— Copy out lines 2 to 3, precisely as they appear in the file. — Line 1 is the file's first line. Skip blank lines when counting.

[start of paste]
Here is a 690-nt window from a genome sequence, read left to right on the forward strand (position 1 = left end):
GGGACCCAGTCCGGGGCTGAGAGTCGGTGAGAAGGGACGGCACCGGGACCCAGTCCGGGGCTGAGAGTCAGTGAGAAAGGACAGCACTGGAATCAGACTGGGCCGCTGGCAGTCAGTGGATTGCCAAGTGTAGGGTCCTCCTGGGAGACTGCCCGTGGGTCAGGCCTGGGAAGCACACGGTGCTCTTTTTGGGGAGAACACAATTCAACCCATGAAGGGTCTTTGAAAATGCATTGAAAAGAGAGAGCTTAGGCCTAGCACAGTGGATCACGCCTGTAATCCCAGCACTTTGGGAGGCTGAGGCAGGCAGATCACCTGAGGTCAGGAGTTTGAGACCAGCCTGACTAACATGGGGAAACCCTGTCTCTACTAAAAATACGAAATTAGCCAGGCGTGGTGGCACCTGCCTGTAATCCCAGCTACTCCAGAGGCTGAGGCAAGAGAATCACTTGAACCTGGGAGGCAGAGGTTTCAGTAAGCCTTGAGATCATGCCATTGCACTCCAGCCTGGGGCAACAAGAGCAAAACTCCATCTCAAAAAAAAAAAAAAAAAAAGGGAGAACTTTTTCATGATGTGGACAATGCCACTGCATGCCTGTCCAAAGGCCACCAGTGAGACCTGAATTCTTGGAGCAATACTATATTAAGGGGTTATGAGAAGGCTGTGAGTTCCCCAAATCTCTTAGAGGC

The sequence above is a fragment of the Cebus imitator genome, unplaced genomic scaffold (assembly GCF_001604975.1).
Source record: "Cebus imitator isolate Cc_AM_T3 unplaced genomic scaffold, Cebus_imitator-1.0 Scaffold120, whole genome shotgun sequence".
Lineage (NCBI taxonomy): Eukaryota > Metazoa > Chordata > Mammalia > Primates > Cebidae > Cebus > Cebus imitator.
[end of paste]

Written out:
GGGACCCAGTCCGGGGCTGAGAGTCGGTGAGAAGGGACGGCACCGGGACCCAGTCCGGGGCTGAGAGTCAGTGAGAAAGGACAGCACTGGAATCAGACTGGGCCGCTGGCAGTCAGTGGATTGCCAAGTGTAGGGTCCTCCTGGGAGACTGCCCGTGGGTCAGGCCTGGGAAGCACACGGTGCTCTTTTTGGGGAGAACACAATTCAACCCATGAAGGGTCTTTGAAAATGCATTGAAAAGAGAGAGCTTAGGCCTAGCACAGTGGATCACGCCTGTAATCCCAGCACTTTGGGAGGCTGAGGCAGGCAGATCACCTGAGGTCAGGAGTTTGAGACCAGCCTGACTAACATGGGGAAACCCTGTCTCTACTAAAAATACGAAATTAGCCAGGCGTGGTGGCACCTGCCTGTAATCCCAGCTACTCCAGAGGCTGAGGCAAGAGAATCACTTGAACCTGGGAGGCAGAGGTTTCAGTAAGCCTTGAGATCATGCCATTGCACTCCAGCCTGGGGCAACAAGAGCAAAACTCCATCTCAAAAAAAAAAAAAAAAAAAGGGAGAACTTTTTCATGATGTGGACAATGCCACTGCATGCCTGTCCAAAGGCCACCAGTGAGACCTGAATTCTTGGAGCAATACTATATTAAGGGGTTATGAGAAGGCTGTGAGTTCCCCAAATCTCTTAGAGGC

The sequence above is a fragment of the Cebus imitator genome, unplaced genomic scaffold (assembly GCF_001604975.1).